If you are a new to using a recruitment agency or you have tried to use a recruitment consultancy in the past but have not had the results you were hoping for, then I hope the following blog will give you some guidance as to how you are likely to get the best results in the future.
My main piece of advice is to prepare fully before using a recruitment consultancy.
Let me elaborate on this. I can speak from experience on this, when I say there are genuinely not enough hours in a day to be a recruitment consultant. Often they are juggling numerous assignments for numerous clients whilst speaking with many different candidates on a daily basis. All this on top of actually doing arguably the most difficult part of their job which is trying to establish relationships with companies and winning their trust to let them have their vacancies when they arise.
Therefore a recruitment consultants time is precious and prioritising who they speak to is a major part of what we do in order to make us successful.
1. Research which Recruitment Consultancy is best suited to what you are looking for
For example, if you are a Quantity Surveyor looking for a job in the Middle East then research which consultancies are best suited to finding Quantity Surveying positions in that region. Ask friends who work in the Middle East already if you have them, do some research online or scout the consultancies web-sites and see how many Quantity Surveying positions they have in the specific location.
If you view their web-site and the majority of the vacancies advertised are for jobs in banking and there are only a couple of Quantity Surveying positions advertised, then maybe you need to consider whether they are likely to be the best company to help you find the job you are looking for.
Choose one, or a maximum of 2 recruitment consultancies to start with and use more later if needed. A recruitment consultant is more likely to be willing and able to add value to your job search if you are not already in contact with many other consultancies. Finding out that you have already given a number of recruitment consultants your CV is a big turn off to the better, more professional recruitment agencies so it makes sense to choose wisely from the start. In addition, not telling a recruitment consultancy that you have send your CV out to other agencies can cause a variety of problems when this is found out the hard way.
2. Prepare your CV in Advance
I know when you see a job advert that you like the look of, the excitement that it is a perfect job for you may lead you to think sending your CV over that instant is the best thing to do. However wait and think a second; is your CV in its current form going to adequately sell your capabilities to perform in the specific role you are applying for and give the first impression you are hoping for?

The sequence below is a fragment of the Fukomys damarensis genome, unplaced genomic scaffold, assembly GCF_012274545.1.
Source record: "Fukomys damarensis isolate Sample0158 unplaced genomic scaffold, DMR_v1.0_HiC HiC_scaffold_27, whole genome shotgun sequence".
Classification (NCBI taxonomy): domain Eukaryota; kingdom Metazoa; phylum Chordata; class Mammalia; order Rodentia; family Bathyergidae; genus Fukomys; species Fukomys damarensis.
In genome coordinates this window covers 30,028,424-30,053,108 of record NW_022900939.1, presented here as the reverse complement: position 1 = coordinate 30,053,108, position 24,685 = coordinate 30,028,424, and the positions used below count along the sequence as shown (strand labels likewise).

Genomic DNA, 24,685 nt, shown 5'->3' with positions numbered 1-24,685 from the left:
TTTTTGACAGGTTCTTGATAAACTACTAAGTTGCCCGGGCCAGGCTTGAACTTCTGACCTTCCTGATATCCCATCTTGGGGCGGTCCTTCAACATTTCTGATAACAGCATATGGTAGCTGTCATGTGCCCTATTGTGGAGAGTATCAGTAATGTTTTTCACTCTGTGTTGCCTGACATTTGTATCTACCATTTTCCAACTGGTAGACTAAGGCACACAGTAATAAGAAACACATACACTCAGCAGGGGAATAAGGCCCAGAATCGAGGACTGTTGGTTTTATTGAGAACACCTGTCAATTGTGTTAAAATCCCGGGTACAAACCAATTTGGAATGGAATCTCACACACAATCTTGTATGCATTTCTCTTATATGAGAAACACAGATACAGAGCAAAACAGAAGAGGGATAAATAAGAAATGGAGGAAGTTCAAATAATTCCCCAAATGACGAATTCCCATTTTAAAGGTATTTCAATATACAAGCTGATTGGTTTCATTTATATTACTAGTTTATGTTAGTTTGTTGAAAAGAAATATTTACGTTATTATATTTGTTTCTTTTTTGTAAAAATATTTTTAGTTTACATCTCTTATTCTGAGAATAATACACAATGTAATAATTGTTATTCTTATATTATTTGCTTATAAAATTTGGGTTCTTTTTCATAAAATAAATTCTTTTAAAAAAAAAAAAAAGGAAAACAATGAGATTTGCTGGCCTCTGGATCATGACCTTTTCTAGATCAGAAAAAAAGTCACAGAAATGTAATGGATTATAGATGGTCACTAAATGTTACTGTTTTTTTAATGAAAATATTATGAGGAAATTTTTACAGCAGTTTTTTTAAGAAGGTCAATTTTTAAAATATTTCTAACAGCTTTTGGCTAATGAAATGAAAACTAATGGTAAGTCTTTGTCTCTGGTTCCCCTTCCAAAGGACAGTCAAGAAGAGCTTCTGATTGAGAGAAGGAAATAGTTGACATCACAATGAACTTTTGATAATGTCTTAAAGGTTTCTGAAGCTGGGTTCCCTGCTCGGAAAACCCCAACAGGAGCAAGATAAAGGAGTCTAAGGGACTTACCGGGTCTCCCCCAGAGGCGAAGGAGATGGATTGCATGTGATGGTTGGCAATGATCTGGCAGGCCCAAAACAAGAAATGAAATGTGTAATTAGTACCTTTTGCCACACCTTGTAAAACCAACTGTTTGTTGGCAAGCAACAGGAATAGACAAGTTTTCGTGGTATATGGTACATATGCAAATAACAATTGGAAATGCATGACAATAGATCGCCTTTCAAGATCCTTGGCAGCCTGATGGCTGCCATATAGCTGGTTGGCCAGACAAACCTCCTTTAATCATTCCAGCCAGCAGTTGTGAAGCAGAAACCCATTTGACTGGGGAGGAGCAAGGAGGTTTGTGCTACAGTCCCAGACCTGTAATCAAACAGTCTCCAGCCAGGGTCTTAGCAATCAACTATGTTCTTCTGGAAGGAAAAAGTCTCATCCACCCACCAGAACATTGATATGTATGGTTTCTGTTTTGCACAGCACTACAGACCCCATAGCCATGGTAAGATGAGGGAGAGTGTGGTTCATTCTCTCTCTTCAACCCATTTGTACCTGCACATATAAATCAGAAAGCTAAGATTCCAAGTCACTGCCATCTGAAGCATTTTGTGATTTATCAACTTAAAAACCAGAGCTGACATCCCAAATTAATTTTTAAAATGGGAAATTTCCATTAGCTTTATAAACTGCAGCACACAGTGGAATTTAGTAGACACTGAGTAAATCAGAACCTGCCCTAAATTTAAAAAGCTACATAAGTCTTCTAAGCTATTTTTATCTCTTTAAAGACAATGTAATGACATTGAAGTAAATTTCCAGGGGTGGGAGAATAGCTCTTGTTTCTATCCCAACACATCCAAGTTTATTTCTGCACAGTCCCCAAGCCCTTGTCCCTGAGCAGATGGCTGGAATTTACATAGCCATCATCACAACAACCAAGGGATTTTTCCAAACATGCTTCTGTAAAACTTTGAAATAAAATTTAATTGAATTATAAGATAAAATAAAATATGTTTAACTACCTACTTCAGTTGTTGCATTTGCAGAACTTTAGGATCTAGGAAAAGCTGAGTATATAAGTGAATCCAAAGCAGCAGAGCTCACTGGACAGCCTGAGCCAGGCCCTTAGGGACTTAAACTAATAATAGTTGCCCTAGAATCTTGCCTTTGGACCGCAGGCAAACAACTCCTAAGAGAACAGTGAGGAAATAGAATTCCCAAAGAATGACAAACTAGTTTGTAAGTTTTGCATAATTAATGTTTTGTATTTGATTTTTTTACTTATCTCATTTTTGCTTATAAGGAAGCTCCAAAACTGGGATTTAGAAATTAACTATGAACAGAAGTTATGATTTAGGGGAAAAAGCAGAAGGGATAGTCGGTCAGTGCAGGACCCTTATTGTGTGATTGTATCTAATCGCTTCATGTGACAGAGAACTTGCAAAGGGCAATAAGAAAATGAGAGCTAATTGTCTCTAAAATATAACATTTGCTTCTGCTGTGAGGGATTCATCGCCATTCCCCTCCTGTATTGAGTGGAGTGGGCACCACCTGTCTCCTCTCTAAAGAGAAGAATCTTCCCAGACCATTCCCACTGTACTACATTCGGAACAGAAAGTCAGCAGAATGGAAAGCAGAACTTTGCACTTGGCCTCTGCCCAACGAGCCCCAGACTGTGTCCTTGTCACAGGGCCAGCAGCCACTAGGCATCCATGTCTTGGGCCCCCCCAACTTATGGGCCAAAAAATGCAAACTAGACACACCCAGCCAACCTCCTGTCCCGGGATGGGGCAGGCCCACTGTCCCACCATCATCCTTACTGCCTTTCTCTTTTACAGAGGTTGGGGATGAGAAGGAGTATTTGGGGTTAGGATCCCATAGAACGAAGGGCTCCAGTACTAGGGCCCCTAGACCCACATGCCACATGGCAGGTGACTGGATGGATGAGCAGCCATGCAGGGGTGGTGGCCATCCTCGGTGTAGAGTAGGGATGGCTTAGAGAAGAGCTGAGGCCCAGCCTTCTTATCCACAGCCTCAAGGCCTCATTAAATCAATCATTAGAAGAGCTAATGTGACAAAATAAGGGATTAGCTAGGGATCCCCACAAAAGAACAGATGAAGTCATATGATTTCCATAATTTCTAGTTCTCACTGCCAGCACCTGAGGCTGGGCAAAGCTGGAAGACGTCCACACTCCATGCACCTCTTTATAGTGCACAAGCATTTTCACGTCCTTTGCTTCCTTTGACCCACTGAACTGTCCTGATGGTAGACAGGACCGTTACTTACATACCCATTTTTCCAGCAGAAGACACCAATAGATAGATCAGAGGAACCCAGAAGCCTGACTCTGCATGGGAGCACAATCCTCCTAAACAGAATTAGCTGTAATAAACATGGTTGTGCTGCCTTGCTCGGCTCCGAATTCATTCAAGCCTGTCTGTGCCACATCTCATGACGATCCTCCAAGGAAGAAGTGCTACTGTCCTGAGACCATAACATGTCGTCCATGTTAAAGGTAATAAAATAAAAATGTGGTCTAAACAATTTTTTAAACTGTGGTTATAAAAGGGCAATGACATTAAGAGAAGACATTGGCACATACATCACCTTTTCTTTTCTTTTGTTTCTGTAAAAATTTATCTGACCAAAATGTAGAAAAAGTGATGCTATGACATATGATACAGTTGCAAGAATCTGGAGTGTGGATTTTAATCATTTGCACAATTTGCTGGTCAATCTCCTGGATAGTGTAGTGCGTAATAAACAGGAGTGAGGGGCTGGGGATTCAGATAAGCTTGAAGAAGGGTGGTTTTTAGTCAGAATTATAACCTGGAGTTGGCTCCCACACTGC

Some points to consider relating to preparing your CV:
Make sure any dates are correct on the CV - A good example being, if you are not currently in the most recent position on your CV, make sure this is clearly stated rather than leaving 'to present' in the dates. This is the most common inaccuracy that I see on a CV and it can give off the impression that you have been in too much of a rush to update it. Even worse, it can give the impression that you are trying to give a misleading impression of your current employment situation.
Customise you CV to a specific vacancy where necessary - Most job adverts will clearly state what experience is required to do the position. Use that information!
Whether it be particular qualifications required or a particular type of project experience that is required, if you have it then sell it. Customise the CV to focus more attention on the aspects of the CV that the employer is looking for and less about previous experiences that are not relevant
Covering Letter - The art of a covering letter seems to have died out with the rise of internet portals to upload CV's to. Often there is no option to also upload a covering letter.
However, just because you cannot upload a formal covering letter does not mean you should not sell your suitability for the position where possible. Either write a covering letter and have it built into the 1st page of your CV or if you are allowed to write additional comments with the application then use that to sell your relevant experience. Keep it brief and to the point though. The purpose is to instantly tell the reader what they should be looking for in the CV that is most relevant to the application. This is particularly important for more experienced candidates with varied work experience.
Keep the CV to an absolute maximum of 4 pages - I've always been taught the ideal CV should be 2 pages long. This is great if you can fit everything you want to say into 2 pages. This is my personal opinion, but I do not see any harm in it being slightly longer than 2 pages if it makes the CV easier to read and the extra information is worthwhile.